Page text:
To cut food, often fresh herbs or dried fruit, with kitchen scissors into very small, uniform pieces, using short, quick strokes.
A batterlike mixture of yeast, flour, and liquid used in some bread recipes. The mixture is set aside until it bubbles and becomes foamy, which can be several hours or overnight. During this time, the sponge develops a tangy flavor; the remaining ingredients are added to the sponge, and the dough is kneaded and baked as usual.
To cook a food in the vapor given off by boiling water.
Sweeteners are essential for adding flavor, tenderness, and browning to baked desserts. They may either be granular, as in granulated white and brown sugars, or liquid, as in honey, corn syrup, and molasses.
Powdered (or confectioners') sugar, another sweetener, is granulated sugar that has been milled to a fine powder, then mixed with cornstarch to prevent lumping. It's best to sift powdered sugar before using to remix the sugar and cornstarch.
The pod of an orchid plant that is dried and cured. During curing, the pod turns a dark brown color and shrivels to the size of a pencil.
A condition in which liquid separates out of a solid food, such as jellies, custards, and meringues.
The embryo or sprouting portion of the wheat kernel, sold both raw and toasted. It is extremely perishable. Once opened, store in the refrigerator no more than three months.
To beat a food lightly and rapidly using a wire whisk, rotary beater, or electric mixer to incorporate air into the mixture and increase its volume.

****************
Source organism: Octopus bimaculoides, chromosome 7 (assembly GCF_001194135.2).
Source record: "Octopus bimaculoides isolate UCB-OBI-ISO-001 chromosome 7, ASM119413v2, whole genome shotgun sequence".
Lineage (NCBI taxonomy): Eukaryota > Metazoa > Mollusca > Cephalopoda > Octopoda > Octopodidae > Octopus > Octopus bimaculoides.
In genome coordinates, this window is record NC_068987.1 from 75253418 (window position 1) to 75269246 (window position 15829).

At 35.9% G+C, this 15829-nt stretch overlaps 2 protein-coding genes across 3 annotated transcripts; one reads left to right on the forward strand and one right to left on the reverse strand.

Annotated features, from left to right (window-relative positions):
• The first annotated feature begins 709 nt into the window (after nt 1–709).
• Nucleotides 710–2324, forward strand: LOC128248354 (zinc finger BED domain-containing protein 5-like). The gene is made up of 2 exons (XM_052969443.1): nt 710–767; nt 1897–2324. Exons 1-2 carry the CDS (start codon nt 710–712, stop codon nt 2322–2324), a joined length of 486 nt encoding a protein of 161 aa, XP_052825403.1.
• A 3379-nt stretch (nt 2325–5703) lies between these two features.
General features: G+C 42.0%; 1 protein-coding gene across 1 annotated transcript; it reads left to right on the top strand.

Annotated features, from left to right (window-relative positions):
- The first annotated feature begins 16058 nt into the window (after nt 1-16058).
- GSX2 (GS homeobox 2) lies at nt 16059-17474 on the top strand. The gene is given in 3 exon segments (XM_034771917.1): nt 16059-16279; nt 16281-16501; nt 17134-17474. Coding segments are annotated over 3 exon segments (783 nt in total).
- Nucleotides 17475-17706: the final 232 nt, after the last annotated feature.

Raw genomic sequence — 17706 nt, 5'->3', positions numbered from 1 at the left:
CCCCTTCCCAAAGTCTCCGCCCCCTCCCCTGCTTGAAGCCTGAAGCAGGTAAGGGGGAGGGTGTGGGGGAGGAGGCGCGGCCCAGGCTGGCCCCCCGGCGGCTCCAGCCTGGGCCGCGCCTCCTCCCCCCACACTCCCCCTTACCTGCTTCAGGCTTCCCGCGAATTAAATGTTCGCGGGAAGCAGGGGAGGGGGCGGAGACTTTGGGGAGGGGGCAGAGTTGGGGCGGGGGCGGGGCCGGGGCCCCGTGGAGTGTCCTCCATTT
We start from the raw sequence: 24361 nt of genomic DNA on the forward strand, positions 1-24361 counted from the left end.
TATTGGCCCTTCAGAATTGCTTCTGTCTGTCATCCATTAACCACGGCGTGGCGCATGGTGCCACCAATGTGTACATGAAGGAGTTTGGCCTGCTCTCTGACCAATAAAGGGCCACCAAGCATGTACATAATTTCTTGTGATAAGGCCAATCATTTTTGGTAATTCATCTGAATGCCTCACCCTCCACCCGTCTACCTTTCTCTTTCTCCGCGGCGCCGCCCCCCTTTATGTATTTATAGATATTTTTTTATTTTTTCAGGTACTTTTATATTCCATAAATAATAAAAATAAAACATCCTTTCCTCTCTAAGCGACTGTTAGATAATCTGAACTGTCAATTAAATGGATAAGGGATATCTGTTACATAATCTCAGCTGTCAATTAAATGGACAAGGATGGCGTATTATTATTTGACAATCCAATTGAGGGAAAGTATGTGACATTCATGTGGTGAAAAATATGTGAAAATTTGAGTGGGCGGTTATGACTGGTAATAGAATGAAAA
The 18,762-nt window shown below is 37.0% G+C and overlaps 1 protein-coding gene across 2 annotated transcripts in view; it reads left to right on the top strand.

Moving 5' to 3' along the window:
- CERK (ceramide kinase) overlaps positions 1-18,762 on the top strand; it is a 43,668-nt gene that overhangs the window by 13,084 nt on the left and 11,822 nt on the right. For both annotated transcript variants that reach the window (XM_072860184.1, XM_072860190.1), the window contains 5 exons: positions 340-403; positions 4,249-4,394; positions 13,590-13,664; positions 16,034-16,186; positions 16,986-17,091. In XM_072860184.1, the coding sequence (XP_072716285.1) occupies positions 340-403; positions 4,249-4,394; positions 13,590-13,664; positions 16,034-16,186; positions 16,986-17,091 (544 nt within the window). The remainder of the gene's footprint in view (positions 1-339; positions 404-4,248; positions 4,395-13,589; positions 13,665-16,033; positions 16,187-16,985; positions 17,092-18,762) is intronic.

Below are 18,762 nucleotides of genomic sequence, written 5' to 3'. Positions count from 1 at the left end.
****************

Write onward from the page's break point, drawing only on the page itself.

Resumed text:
A kitchen utensil made of a group of looped wires held together by a long handle. Whisks are used in baking for whipping ingredients such as eggs and cream to incorporate air into them. Also refers to the process of whipping ingredients together.
Whole wheat flour
Unlike all-purpose and bread flours, whole wheat flour is ground from the complete wheat berry and contains the wheat germ as well as the wheat bran. It is coarser in texture and does not rise as well as all-purpose and bread flours. Store whole wheat flour in an airtight container in a cool, dry place for up to five months, or freeze for up to one year.
A tiny organism that feeds on sugar in dough (often bread dough) to make small carbon dioxide bubbles that get trapped in the dough and make it rise. It works slowly and helps to develop flavorful dough.
The colored outer portion of a citrus fruit peel. It is rich in fruit oils and often used as a seasoning. To remove the zest, use a grater, fruit zester, or vegetable peeler; be careful to avoid the bitter white membrane beneath the peel.